Lingering Tea Memoires
Chulan has two native languages, Mongolian, and German. She grew up a diplomat's daughter in East Germany when Germany had two sides. We met when we were thrown together in the company apartment when I first arrived to Beijing. She was learning English, and we also had a Chinese teacher coming to the house, named Peter Wang. She and I quickly became kindred sisters, and made up jokes to occupy our idle and evil minds. Peter "trink-a-trip" Wang (don't ask why or how we settled on the name, we were in our mid 20s) came to the house on weekends to rouse us out of bed after our late night escapades to distant dance houses, of which she knew all. He slurped endlessly from a jar of tea.
Our colleagues were jealous of Chulan. She was brilliant. Gifted. Beautiful. Connected. Well, pretty much everyone was connected. I was pretty good at keeping a low profile. Chulan caused waves everywhere she went. She brought me caviar and cashmere from Russia. She also spoke Russian.
One fine day we lounged with our legs sticking to the puffy leather couch in the company apartment and talked about the herbs. Everyone in the office had these jars, you see, and they'd come in every day with a white paper packet, containing herbs. Herbs and sticks and various strange-shaped chips of fungus. A lady would seem to step through time into our pristine and contemporary office newly made of glass and wood. She'd putter around with hot water in cork topped glass thermoses covered with paintings of mums. She dispensed the water in an endless loop through 21 trading departments, and the people in our offices slurped from their replenished jars, recycling the twigs and leaves all day.
Chulan and I decided to bring something to slurp all day. Slimming tea became our mix of choice, the one with the picture of the girl in the orange swimming suit purchased from the second floor of the Friendship store. It worked too. We became more and more slim. So slim, in fact, that my suits no longer fit and I had to get a whole new wardrobe at Macy's the next time I went through New York. But now I don't think that product exists anymore. There are a lot of fakes out there. Almost as soon as a product that works is created, a legion of fakes producers is at work to make something that looks identical but costs much less.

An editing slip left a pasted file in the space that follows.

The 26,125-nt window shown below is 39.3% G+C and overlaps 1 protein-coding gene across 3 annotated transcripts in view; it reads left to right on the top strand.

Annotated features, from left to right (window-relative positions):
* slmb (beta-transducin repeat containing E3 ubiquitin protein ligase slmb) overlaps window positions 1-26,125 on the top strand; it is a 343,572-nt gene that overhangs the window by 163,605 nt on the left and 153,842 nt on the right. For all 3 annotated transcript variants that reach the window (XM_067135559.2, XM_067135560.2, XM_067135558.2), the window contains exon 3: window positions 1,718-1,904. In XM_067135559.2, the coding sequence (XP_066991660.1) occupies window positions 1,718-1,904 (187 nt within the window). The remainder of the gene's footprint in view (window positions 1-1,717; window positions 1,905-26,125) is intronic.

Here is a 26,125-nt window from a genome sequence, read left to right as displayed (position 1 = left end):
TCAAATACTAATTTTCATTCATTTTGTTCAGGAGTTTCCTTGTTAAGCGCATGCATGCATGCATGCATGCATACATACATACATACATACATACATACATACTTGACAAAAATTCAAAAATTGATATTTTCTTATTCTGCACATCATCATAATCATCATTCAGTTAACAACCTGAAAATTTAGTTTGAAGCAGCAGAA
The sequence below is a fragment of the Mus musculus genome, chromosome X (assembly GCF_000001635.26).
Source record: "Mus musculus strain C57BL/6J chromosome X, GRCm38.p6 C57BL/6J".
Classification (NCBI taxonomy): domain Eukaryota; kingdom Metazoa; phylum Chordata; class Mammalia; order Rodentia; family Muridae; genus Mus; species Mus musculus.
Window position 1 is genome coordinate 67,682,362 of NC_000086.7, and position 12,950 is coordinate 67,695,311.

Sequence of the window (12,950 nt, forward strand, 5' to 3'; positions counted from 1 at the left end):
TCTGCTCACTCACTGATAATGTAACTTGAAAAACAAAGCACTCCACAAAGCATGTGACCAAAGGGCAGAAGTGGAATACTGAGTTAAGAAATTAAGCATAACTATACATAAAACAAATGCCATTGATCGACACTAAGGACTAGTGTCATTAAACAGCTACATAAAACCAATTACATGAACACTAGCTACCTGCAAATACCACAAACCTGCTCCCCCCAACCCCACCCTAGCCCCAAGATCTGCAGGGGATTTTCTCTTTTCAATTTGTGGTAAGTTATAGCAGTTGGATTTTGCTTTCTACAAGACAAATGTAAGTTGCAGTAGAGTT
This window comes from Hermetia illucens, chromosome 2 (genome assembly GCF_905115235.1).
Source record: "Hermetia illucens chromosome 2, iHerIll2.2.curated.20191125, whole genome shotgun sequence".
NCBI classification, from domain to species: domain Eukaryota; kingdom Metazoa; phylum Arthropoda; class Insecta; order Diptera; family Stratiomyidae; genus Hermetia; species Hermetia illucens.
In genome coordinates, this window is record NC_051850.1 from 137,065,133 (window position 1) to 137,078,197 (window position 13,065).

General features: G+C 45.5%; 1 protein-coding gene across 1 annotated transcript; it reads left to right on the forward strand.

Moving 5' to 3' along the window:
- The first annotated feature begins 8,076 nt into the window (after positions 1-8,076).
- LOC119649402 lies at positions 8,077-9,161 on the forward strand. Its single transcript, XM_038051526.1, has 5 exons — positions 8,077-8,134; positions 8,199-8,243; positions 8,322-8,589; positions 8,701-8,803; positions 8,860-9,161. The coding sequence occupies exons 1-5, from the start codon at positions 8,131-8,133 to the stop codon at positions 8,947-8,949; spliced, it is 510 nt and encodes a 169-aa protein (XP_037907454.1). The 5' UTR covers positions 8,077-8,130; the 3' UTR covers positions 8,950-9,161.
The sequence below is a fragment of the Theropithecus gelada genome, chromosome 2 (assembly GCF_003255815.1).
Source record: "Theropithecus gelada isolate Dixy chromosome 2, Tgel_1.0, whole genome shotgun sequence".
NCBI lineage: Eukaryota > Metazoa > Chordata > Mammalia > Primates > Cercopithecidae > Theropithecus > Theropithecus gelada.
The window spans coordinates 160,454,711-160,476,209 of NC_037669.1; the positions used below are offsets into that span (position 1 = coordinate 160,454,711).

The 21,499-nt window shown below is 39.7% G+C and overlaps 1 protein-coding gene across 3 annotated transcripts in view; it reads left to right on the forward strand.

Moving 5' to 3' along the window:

When I went home with the rock star with the tattoo in the middle of his forehead for Chinese New Year, much to the further horrified chagrin of his family (not being Chinese and all), we squeezed onto an overcrowded train and wedged ourselves in for a long haul down to Shanghai. We would meet his brother who made Barbies in Hong Kong, the pinnacle of success. We headed in one group to his small home town in the province of Anhui by car. In an intermediary town that was like an enormous dust cloud, his friend arrived by dirt bike and met us, carrying a large plastic bag full of leaves. "What is it?" I asked, intrigued by the precious way they were handling the merchandise.
"Cha." They pronounced the word with a tender elongation of the vowel that lingered just above the wisdom teeth and was pretty and sweet, and kind of sexy. I loved the accent in that region. I learned about tea down there in Anhui.
I didn't look at the prices last week when I was at Cha Yuan, I just told the girl I wanted something from the Anhui region. I was hoping to rekindle some memories. She brought out my tea with a little tiny version of the old lady's thermos and asked me if I knew how to do it. I said no, because I wanted to hear her explanation.
"Use the top to your cup to sweep back the leaves like this" she said, in French. I sat and daintily sipped and occasionally slurped, and waited for the rain to stop. As soon as the raindrops stopped pelting down, I had to get right back out again, not knowing if it would start again. There were pictures to take. I wanted to stay and keep drinking tea there all day long. I decided to buy a packet, and raised my eyebrow at the price. I don't regret it, though.
Labels: Winter 07-08